John Lewis boss bids farewell to Norwich store after nearly three decades
- Credit: Sonya Duncan
Sitting in the restaurant at John Lewis in Norwich my companion looked around…and you could tell just how much he will miss his 'second home' and I know the people who work there and the customers will miss him.
A week ago Richard Marks left as the head of branch at the big department store.
It was back in 1993 when Richard and Maeve Marks moved to Norwich from London just for a 'couple of years'.
Richard worked for John Lewis and had arrived at the much-loved Bonds department store. It was all part of the training process. Travelling around the country working at different places to see how things were done.
With two young children, Conor and Orlagh, they settled into life in the city and…fell in love with the place.
They were going nowhere.
Two more children, Roisin and Declan, arrived. They were welcomed by the parish of St John’s Cathedral and the local schools played a big part in their lives.
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“Norwich has been a wonderful place to bring up a family – in the early years the convenience of walking to infant, junior and high schools, as well as to work together with the opportunity to spend many stimulating hours in the playgrounds of Heigham and Eaton parks,” he said.
As time moved on Richard became more involved with the community, supporting many different groups and individuals, and five years ago was elected Sheriff of Norwich.
He said at the time: “I promise to work hard to represent this wonderful city to the best of my abilities in the year ahead.”
Richard and Maeve did just that – attending 160 engagements during their year in office.
A personal highlight for him was holding a Sheriff’s reception for 100 Norwich start-up businesses and hearing advice from some leading entrepreneurs and business people.
It also gave him and Lord Mayor, Marion Maxwell, the opportunity to raise the profile, and considerable sums of money (more than £22,800), for the civic charity On The Ball, highlighting testicular cancer.
“We met so many people who freely gave their time to make this city such a wonderful place,” said Richard. “I do have a lasting memory of our first week in office, riding in a horse and dray with the Lord Mayor and our consorts to the opening of the City of Ale Festival, holding up the traffic on Grapes Hill and being shouted at by a taxi driver who asked: ‘Why don’t you get a proper job?’”
During his long career with John Lewis and in preparation for his permanent head of branch at Norwich, Richard temporarily took charge of shops at Peterborough, Kingston and Leicester.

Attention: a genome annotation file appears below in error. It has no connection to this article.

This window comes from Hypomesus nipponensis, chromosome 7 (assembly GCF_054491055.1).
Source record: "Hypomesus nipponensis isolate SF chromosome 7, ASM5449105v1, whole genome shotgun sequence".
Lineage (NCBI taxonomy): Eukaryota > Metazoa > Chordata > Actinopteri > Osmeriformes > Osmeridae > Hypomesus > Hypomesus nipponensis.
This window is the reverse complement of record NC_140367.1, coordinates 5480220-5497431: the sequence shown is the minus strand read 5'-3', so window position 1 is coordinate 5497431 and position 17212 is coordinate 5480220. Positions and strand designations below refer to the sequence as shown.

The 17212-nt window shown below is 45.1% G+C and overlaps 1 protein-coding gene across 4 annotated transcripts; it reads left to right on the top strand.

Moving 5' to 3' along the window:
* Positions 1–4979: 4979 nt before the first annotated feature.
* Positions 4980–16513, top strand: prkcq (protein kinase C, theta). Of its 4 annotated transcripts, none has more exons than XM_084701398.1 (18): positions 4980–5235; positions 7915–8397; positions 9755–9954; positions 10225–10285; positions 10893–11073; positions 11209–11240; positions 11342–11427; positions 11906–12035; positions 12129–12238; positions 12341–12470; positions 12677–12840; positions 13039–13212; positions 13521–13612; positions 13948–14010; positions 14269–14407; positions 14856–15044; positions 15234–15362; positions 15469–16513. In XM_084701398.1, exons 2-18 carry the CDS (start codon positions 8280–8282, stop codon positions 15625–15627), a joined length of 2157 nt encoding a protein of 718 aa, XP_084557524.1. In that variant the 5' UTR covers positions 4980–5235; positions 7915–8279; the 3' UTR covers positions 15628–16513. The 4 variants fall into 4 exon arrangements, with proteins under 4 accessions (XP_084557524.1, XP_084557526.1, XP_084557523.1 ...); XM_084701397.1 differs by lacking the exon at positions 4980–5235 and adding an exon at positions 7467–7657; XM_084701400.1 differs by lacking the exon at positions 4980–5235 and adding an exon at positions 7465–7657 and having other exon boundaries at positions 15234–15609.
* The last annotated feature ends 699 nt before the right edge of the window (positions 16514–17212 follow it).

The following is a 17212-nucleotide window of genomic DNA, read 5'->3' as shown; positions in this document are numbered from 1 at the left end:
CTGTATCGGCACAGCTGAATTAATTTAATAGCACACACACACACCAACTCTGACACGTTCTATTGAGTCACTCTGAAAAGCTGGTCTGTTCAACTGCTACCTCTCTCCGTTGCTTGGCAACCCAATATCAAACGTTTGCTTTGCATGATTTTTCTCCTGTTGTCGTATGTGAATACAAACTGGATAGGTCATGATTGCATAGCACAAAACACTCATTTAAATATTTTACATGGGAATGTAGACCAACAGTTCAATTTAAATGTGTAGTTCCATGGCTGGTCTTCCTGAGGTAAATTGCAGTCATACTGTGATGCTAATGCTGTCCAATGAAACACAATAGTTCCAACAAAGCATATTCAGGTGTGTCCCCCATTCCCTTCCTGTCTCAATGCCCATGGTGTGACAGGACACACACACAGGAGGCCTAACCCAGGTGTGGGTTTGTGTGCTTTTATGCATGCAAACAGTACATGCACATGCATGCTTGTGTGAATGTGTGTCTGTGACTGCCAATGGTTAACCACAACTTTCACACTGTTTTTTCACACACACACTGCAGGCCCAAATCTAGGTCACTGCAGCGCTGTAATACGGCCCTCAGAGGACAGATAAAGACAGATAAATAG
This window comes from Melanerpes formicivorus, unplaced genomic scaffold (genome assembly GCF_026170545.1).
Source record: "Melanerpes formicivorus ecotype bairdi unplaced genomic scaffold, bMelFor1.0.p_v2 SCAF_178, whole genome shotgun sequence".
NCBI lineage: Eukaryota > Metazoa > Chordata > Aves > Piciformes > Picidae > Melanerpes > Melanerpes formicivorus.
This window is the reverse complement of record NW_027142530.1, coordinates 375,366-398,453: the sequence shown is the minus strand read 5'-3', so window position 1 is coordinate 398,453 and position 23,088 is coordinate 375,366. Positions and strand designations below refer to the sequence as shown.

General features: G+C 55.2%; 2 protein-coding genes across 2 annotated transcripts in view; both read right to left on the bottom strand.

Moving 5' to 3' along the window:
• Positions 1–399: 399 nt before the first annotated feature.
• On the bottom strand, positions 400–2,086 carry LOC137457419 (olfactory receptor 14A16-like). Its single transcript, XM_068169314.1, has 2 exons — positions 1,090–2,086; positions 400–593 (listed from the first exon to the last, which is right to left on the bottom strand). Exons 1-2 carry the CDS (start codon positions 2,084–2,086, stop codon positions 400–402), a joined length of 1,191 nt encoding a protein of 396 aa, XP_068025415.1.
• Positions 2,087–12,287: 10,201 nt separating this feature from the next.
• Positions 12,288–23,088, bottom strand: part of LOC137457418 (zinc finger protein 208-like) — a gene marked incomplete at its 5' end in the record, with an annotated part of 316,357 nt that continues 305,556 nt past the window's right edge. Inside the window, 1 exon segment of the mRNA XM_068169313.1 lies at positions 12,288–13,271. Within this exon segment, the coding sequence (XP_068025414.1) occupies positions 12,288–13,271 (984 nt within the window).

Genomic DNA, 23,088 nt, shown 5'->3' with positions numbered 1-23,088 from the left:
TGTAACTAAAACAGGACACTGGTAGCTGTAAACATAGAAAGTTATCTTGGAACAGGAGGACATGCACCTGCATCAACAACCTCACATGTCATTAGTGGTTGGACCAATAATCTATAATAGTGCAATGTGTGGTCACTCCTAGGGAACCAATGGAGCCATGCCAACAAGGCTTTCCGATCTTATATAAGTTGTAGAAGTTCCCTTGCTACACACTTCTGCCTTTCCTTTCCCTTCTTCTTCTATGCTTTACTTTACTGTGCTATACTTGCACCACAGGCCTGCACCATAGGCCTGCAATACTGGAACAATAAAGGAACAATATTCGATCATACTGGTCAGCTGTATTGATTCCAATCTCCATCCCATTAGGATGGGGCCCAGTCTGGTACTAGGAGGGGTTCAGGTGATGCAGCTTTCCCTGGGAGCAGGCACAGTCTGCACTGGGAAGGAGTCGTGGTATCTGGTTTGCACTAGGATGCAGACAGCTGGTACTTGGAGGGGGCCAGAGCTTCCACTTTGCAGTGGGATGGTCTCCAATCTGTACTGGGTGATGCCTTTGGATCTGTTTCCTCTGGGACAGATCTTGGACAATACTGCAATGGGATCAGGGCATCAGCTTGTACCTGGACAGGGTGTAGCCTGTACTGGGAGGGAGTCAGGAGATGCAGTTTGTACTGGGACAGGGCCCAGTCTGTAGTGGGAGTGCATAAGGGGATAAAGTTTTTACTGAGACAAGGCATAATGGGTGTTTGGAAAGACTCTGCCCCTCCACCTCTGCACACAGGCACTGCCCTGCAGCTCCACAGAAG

“This brought home to me the great heritage of Norwich. My commitment to this fine city and the shop I have been so fortunate to run,” he said.
Richard is also proud of the Bonds heritage – so many years of trading from Ber Street and the bedrock of loyalty and affection giving them such an engagement with the people.
And sitting in the top floor restaurant you can see the collection of great photographs on the walls…following the fortunes of Bonds over so many decades.
“If I am passionate about Norwich, then I am extremely proud of John Lewis and the achievements of the 300 partners who work here today,” he added.
So what now?
“I have worked for the company for 41 years – starting in Oxford Street in 1980. I have loved my job. It has been a very challenging time recently but there are signs things are improving,” said Richard.
And he praised the company for doing all they could to support staff through the lockdown days. “I am going to take some time to consider the future and we intend to see more of Norfolk and all that it has to offer,” he said.
Richard is handing over to Morton Edwards. We wish him well.
The history of Norwich's John Lewis building
In 1879 Robert Hearne Bond took over a draper’s shop in Ber Street, Norwich. He worked long and hard to make it a success.
He announced they had: “A quantity of hats and fancy goods almost given away.”
Robert and his enterprising wife Mary expanded the business, took on staff, and were soon expanding with their children joining the business.
Bonds continued to grow after his death in 1924 and in 1930 the company bought the former Thatched Cinema on All Saints Green.
The millinery department was second to none with 20 milliners making hats, 30 sales assistants selling them – up to a thousand on a Saturday alone.
Expansion continued but the store was destroyed by Second World War bombing. It took about five years to rebuild it giving Norwich its first modern department store.
It was sold to John Lewis in 1982 and in 2001 the store was re-named…but to many of us it will always be known and loved as Bonds.